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REFUEL is a 5 year research project, funded by the European Research Council with a Starting Grant. The main research objective in the project is the assessment of the role of trade in a future renewable energy world.
Recent global integrated modelling studies indicate low intensities in trade of energy commodities between global regions in a future low-carbon global energy system. Also, research based on modelling indicates that deep greenhouse-gas emission cuts are possible in fully electrified renewable energy systems on a continental or country scale from a techno-economic perspective.
an alternative scenario
However, these modelling efforts partly neglect drivers of globalization and may therefore wrongly project regionalization of energy systems. In particular, (i) new, easily tradable, low-cost renewable fuels (e.g. solar & electric fuels), (ii) global bio-physical variability of renewables (e.g. solar radiation and freshwater availability), and (iii) regional differences in social land-use restrictions associated with the expansion of energy infrastructure can cause an increase of trade flows in the energy sector.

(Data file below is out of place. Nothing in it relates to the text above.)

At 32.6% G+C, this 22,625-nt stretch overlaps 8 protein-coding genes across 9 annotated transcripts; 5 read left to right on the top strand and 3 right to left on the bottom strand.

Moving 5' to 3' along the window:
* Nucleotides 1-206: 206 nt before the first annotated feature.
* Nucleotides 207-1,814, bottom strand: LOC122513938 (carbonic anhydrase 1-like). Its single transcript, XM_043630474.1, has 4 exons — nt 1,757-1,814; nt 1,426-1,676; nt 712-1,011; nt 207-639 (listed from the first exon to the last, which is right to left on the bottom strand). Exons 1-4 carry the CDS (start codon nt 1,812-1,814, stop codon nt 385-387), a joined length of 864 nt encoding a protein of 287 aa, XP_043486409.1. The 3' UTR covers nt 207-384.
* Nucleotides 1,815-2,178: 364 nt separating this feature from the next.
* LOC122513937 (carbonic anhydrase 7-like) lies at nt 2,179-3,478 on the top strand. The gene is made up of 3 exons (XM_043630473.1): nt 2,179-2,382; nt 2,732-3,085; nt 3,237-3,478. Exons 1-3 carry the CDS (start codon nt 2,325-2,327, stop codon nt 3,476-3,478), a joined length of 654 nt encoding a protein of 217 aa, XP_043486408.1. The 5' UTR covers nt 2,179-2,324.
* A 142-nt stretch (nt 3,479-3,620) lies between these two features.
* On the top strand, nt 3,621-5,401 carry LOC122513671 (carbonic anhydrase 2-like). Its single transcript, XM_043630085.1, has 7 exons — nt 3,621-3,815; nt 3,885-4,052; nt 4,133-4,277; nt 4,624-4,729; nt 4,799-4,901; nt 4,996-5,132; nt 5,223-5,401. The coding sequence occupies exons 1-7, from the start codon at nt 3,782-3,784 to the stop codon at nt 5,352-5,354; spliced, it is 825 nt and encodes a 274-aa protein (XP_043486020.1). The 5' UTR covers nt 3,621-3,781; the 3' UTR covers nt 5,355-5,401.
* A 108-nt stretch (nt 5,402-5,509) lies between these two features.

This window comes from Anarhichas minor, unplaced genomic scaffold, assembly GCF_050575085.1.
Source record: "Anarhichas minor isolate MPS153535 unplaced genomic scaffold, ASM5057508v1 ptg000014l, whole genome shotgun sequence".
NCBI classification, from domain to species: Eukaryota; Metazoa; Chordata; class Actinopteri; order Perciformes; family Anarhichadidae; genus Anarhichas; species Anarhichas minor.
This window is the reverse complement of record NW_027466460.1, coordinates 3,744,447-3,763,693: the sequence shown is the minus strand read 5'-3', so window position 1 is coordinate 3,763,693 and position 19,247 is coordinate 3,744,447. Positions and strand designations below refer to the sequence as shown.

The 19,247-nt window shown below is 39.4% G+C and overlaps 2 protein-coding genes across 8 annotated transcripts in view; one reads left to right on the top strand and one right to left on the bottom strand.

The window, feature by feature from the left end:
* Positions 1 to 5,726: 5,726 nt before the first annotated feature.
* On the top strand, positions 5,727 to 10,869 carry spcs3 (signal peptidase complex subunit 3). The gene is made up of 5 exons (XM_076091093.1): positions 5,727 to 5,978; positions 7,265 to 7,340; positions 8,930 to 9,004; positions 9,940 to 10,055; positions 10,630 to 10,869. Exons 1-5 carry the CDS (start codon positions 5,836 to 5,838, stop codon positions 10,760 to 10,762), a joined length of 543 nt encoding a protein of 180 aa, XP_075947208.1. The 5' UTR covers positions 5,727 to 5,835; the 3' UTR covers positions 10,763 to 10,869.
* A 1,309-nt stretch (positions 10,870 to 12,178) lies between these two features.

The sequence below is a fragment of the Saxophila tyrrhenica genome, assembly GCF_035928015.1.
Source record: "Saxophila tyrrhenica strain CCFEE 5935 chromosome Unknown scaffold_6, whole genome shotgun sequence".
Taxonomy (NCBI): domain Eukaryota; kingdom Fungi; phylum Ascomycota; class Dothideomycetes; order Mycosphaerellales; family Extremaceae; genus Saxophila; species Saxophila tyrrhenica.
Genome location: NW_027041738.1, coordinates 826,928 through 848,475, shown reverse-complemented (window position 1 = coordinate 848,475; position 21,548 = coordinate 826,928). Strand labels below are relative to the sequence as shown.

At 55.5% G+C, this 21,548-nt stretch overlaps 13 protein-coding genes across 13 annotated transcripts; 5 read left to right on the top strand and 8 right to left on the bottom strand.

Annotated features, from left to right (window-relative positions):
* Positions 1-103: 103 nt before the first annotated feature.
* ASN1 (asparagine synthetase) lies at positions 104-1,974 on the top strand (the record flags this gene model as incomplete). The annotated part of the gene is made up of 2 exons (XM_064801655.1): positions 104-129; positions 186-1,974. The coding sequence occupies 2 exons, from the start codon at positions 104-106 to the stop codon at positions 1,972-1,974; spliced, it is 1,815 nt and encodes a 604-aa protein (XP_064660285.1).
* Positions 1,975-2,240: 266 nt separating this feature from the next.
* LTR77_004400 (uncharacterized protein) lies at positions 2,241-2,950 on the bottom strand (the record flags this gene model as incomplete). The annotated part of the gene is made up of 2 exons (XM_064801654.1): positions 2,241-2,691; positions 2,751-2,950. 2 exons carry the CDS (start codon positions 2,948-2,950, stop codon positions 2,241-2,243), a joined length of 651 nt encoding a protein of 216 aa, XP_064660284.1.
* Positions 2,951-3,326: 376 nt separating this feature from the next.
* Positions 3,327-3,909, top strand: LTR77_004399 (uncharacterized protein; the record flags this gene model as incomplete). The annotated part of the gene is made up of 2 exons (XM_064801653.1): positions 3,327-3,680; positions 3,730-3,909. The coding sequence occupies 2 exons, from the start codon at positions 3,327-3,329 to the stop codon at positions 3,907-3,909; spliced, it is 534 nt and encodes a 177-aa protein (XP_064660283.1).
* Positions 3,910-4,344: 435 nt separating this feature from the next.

what we do
We aim at better understanding how the spatial configuration of renewables in low-carbon energy systems is affected by these drivers and develop a cutting-edge, open-source global renewable energy model that combines elements of energy system and land-use modelling. It takes into account bio-physical conditions for renewable fuel and electricity production, social land availability restrictions, and a map of existing energy infrastructure at unprecedented level of detail. Our approach integrates open data sources from public institutions, user-generated GIS data, and social networks. Existing models for Europe and Brazil are used for validation. Qualitative interviews in local case studies complement the global model and increase our understanding of land-use restrictions on the local scale.
Our project has impacts beyond energy systems analysis: in particular the identification of winning and losing regions in a global renewable energy system is highly relevant in climate change mitigation negotiations, and the generated spatial indicators and maps enable many potential applications.